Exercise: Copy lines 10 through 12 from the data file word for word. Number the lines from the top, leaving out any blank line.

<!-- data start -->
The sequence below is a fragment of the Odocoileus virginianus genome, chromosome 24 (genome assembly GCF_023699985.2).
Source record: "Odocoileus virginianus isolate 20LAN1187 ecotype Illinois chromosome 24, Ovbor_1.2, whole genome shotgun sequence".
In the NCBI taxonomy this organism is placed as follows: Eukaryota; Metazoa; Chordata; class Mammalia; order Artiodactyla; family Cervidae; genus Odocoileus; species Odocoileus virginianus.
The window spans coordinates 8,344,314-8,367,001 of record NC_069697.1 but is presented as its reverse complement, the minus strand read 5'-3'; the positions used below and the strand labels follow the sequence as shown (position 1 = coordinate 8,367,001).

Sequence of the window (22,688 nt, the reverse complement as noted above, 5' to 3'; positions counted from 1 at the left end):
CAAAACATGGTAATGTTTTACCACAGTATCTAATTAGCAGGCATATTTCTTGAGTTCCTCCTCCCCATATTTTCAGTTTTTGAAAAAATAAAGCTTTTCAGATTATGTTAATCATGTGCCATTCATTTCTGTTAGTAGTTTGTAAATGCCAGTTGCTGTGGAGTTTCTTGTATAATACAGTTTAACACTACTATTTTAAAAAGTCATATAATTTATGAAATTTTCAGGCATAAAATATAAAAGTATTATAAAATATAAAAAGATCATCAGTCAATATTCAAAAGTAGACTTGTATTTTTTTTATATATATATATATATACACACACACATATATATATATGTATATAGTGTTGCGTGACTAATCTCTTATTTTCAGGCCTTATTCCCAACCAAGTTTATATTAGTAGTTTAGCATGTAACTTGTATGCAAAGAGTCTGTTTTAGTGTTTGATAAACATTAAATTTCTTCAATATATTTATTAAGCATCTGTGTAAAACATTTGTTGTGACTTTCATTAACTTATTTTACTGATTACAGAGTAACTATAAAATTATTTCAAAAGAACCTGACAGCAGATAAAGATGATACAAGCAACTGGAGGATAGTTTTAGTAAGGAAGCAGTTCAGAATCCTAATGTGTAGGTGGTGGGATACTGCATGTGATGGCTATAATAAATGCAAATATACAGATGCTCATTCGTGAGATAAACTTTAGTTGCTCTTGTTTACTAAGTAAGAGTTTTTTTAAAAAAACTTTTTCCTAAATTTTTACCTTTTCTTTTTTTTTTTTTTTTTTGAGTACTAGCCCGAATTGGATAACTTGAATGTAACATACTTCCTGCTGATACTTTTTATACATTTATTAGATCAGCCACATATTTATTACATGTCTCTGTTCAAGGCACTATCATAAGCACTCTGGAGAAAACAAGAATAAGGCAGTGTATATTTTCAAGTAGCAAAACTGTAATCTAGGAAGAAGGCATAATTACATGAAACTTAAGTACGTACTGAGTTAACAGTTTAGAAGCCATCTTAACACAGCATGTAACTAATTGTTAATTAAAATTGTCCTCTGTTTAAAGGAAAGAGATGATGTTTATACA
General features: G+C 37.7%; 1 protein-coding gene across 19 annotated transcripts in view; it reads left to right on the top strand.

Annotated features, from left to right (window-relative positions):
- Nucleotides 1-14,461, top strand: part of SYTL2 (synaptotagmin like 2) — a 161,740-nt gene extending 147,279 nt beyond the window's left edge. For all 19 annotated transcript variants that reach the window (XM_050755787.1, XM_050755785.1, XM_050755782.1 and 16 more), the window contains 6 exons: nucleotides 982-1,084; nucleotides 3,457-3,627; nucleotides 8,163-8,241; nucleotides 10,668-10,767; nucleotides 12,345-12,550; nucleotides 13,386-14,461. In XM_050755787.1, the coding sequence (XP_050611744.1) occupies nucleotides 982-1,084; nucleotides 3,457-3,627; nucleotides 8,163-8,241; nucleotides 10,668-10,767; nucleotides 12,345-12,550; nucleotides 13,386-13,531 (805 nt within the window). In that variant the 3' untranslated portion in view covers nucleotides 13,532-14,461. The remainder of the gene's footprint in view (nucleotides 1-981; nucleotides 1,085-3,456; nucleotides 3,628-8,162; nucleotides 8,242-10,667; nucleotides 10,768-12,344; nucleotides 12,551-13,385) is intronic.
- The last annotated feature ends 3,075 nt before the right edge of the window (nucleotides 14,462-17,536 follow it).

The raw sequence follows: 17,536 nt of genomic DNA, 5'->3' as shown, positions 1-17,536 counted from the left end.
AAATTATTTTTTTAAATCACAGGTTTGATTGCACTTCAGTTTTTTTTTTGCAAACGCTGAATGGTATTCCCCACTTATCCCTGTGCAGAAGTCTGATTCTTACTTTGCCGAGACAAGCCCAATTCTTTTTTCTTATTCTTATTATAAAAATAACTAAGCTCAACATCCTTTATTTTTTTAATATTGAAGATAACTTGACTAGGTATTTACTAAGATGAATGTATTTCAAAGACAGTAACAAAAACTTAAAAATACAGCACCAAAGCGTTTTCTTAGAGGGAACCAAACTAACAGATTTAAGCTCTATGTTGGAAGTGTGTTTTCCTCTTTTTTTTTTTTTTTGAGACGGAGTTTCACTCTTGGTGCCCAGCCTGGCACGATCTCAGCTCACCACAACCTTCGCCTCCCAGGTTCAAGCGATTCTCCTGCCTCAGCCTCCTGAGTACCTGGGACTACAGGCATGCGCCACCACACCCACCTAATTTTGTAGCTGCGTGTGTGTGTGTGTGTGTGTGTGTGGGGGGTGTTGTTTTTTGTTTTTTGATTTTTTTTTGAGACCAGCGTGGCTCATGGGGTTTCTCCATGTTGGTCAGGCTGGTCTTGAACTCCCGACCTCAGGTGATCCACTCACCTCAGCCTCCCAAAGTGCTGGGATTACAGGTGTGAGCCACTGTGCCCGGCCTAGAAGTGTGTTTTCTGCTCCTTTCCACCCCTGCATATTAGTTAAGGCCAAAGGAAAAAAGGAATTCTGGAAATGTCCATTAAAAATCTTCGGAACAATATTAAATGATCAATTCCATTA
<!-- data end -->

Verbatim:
- The last annotated feature ends 3,075 nt before the right edge of the window (nucleotides 14,462-17,536 follow it).

The raw sequence follows: 17,536 nt of genomic DNA, 5'->3' as shown, positions 1-17,536 counted from the left end.
AAATTATTTTTTTAAATCACAGGTTTGATTGCACTTCAGTTTTTTTTTTGCAAACGCTGAATGGTATTCCCCACTTATCCCTGTGCAGAAGTCTGATTCTTACTTTGCCGAGACAAGCCCAATTCTTTTTTCTTATTCTTATTATAAAAATAACTAAGCTCAACATCCTTTATTTTTTTAATATTGAAGATAACTTGACTAGGTATTTACTAAGATGAATGTATTTCAAAGACAGTAACAAAAACTTAAAAATACAGCACCAAAGCGTTTTCTTAGAGGGAACCAAACTAACAGATTTAAGCTCTATGTTGGAAGTGTGTTTTCCTCTTTTTTTTTTTTTTTGAGACGGAGTTTCACTCTTGGTGCCCAGCCTGGCACGATCTCAGCTCACCACAACCTTCGCCTCCCAGGTTCAAGCGATTCTCCTGCCTCAGCCTCCTGAGTACCTGGGACTACAGGCATGCGCCACCACACCCACCTAATTTTGTAGCTGCGTGTGTGTGTGTGTGTGTGTGTGTGGGGGGTGTTGTTTTTTGTTTTTTGATTTTTTTTTGAGACCAGCGTGGCTCATGGGGTTTCTCCATGTTGGTCAGGCTGGTCTTGAACTCCCGACCTCAGGTGATCCACTCACCTCAGCCTCCCAAAGTGCTGGGATTACAGGTGTGAGCCACTGTGCCCGGCCTAGAAGTGTGTTTTCTGCTCCTTTCCACCCCTGCATATTAGTTAAGGCCAAAGGAAAAAAGGAATTCTGGAAATGTCCATTAAAAATCTTCGGAACAATATTAAATGATCAATTCCATTA